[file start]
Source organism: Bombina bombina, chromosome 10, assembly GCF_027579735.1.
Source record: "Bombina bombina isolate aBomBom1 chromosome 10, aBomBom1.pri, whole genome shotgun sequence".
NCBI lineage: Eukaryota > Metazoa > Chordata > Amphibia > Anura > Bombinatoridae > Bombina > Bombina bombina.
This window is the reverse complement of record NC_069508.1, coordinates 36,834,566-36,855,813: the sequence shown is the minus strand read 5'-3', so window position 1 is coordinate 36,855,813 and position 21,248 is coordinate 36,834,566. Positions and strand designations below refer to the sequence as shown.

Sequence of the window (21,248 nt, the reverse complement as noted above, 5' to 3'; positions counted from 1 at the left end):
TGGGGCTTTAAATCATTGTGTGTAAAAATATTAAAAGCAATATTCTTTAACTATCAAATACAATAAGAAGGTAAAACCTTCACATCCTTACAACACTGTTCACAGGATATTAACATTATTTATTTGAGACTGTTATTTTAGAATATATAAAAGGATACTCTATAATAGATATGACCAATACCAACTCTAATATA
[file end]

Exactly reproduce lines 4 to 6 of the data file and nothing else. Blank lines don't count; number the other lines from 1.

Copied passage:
This window is the reverse complement of record NC_069508.1, coordinates 36,834,566-36,855,813: the sequence shown is the minus strand read 5'-3', so window position 1 is coordinate 36,855,813 and position 21,248 is coordinate 36,834,566. Positions and strand designations below refer to the sequence as shown.

Sequence of the window (21,248 nt, the reverse complement as noted above, 5' to 3'; positions counted from 1 at the left end):
TGGGGCTTTAAATCATTGTGTGTAAAAATATTAAAAGCAATATTCTTTAACTATCAAATACAATAAGAAGGTAAAACCTTCACATCCTTACAACACTGTTCACAGGATATTAACATTATTTATTTGAGACTGTTATTTTAGAATATATAAAAGGATACTCTATAATAGATATGACCAATACCAACTCTAATATA